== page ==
So You Want To Form a Limited Liability Company…

Roc Negre depuis Etoile fevrier 2011 (53)

When you decide to start a business, one of the first decisions you’ll make is how to  actually structure the business.

Will you be a sole proprietor?

Will you form a partnership?  A corporation?

Or will you opt for the popular Limited Liability Company (“LLC”) formation?

Limited Liability Company or “LLC” is a business structure allowed by state statute.  One reason for their popularity is the feature  that  limits the personal liability of the members for the debts and actions of the company.

Another reason for the LLC’s popularity is the relative ease of formation.  In most  states, you need only file Articles of Organization with the Secretary of State and draft an Operating  Agreement.  However, some states do require a few additional steps, such as publication of a notice of formation, California is not one of those states.

Beyond the requirements for actually forming the LLC, there are a few other things to think about before you decide to make your business a Limited Liability Company.  Here are a few pros and cons:

The Good News

The owners are referred to as Members, not partners or shareholders.  The number of members is unlimited, you can name as few as one member (making your business a single member limited liability company), or any number you choose.  Beyond flexibility of management structure and the limited liability of members, some of the other advantages of the Limited Liability Company are:

Flexible Profit Distribution – Commonly, a general partnership requires profits to be distributed equally among partners.  An LLC does not require an equal distribution among the members.

No Corporate Minutes – If you form a corporation, you are required to keep formal minutes, have meetings, and any action of the corporation requires a formal resolution.  While that may not sound like a big deal, you would be surprised how many corporations are lax in actually meeting these requirements, and that can lead to a myriad of problems down the road.  A Limited Liability Company does not require minutes, meetings or resolutions which makes them much easier to operate and maintain.

Flow Through Taxation – Your business profits, losses and expenses can flow through the company to the individual member or members, depending on the tax elections you make.  When you chose to have your profits, losses, and expenses to flow through to the members you avoid double taxation of paying corporate and individual taxes.  As a general rule, this is a serious advantage.  However, some of the IRS requirements have changed, particularly regarding the way Single Member Limited Liability Companies report, collect and pay employment taxes if they actually have employees.  Call us to talk about what you need to do to make sure you’re in compliance with the IRS regulations that took effect on January 1, 2009.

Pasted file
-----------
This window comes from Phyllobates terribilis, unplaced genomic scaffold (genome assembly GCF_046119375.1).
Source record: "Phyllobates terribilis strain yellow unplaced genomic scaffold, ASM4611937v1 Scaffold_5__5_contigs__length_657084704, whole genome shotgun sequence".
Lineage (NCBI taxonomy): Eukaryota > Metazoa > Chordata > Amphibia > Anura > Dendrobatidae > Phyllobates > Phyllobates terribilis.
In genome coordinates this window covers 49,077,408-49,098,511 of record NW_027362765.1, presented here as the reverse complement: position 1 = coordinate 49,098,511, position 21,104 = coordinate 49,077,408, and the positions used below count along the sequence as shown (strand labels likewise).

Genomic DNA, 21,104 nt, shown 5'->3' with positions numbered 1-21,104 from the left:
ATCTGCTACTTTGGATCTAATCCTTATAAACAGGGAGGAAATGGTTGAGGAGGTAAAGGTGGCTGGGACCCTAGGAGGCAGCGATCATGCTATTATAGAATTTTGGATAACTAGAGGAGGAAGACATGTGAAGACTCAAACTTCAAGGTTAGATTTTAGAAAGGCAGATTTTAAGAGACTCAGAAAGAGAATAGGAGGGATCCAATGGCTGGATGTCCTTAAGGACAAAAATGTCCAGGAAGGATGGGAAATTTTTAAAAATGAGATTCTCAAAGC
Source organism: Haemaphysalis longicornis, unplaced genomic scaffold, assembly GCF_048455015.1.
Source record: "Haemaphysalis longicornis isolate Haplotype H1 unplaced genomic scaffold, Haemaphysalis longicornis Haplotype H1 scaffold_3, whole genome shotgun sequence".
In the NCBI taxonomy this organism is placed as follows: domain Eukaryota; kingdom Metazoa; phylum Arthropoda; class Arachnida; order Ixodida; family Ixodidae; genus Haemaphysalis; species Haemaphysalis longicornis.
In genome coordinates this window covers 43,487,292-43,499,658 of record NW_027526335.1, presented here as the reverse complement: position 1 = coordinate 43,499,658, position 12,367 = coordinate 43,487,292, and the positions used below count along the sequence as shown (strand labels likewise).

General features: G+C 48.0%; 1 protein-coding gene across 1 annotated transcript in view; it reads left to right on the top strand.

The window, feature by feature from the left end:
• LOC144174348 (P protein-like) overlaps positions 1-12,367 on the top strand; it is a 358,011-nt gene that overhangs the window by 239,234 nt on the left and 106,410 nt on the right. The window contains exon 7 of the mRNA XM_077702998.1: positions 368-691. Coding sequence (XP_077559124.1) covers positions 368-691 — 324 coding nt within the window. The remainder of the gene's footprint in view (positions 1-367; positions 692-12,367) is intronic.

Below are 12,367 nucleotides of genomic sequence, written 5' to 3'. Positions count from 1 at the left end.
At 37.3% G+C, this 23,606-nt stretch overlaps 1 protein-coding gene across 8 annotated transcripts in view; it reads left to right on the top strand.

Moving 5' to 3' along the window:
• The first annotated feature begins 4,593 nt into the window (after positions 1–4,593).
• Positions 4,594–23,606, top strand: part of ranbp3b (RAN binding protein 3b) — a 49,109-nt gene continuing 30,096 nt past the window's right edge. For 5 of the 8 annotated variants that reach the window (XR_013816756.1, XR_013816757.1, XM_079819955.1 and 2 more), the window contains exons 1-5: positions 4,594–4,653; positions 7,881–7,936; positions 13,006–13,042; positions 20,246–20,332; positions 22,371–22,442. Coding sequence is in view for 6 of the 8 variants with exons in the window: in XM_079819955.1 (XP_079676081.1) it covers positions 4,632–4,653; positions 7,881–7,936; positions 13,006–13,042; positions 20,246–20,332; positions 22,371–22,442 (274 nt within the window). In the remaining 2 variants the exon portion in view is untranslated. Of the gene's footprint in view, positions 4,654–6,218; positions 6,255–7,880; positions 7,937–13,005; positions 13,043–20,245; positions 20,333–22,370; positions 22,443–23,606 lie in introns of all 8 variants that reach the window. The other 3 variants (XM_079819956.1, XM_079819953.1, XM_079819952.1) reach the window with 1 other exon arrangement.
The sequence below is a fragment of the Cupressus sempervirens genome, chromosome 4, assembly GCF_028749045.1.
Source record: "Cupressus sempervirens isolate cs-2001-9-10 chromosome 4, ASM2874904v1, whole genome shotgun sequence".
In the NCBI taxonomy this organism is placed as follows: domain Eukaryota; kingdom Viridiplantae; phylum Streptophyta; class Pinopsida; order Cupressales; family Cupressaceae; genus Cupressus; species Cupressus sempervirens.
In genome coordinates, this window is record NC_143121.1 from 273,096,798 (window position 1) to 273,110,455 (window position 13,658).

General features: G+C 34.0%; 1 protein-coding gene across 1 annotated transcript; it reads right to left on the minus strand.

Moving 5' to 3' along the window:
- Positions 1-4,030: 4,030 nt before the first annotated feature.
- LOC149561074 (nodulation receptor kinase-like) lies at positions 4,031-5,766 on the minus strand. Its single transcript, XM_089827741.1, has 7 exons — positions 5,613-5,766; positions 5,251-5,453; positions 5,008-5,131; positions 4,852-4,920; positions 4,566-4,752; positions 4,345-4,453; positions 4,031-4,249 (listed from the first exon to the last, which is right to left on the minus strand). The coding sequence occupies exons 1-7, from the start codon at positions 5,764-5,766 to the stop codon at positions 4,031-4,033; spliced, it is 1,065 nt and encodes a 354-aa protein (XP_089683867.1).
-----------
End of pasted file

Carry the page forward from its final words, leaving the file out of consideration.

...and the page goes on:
The Not So Good News

Here are a few of the down sides of the Limited Liability Company formation:

Your LLC May Not Live Forever – If you form a corporation, your business structure can survive your death or personal bankruptcy.  However, if you choose an LLC, it will be dissolved if you die or file bankruptcy, which means it isn’t a company you can leave to your heirs.

No Stock to Sell – If you plan to take your business public or issue shares at some  point in the future, you will want to form a corporate entity.  LLC’s do not issue shares and are privately held.  If you have big plans for your business to be the next Microsoft, you would probably be better served by starting out with a corporate business structure.

Taxation Designation – When you start your Limited Liability Company, if you have more than one member, you will have to file Form 8832 with the IRS and designate exactly how you want to be treated for taxation purposes.  You can elect to be classified as a corporation or a partnership.  If you only have one member you can be classified as a corporation or a single member “disregarded entity”.  Any of these classifications carries with it specific requirements and can make a big difference in the how your taxes are calculated and paid.  Don’t make this designation without talking to us first.

One More Word To The Wise

If you are considering forming a single member LLC, you might want to reconsider and actually add another member.  A recent Florida Supreme Court ruling and the actions  of two different bankruptcy courts have used a flaw in the single member structure to allow creditors to take over and liquidate it if the single member is sued personally.  Since there are no other members’ investments or assets to protect, the protections that would normally apply to the member’s investment don’t apply to the single member LLC.  If you are sued, and you’re the only member and it won’t affect anyone else, the company’s assets are fair game.  If this is a concern for you, you should talk to an attorney about asset protection strategies and proper venues for your company that will lessen your exposure.

If you’ve given all these issues full consideration and you decide that a Limited Liability Company is the right choice for your new business, make sure you understand everything that is required of you and all the possible tax implications.

Do you think a Limited Liability Company would be the right choice for you?

And just as with any other process with serious potential for legal issues down the line, always consult an attorney to determine what’s best for you.  Contact us to schedule your comprehensive Business Building Benchmark today so we can identify the best course of action for you.

Integrated General Counsel
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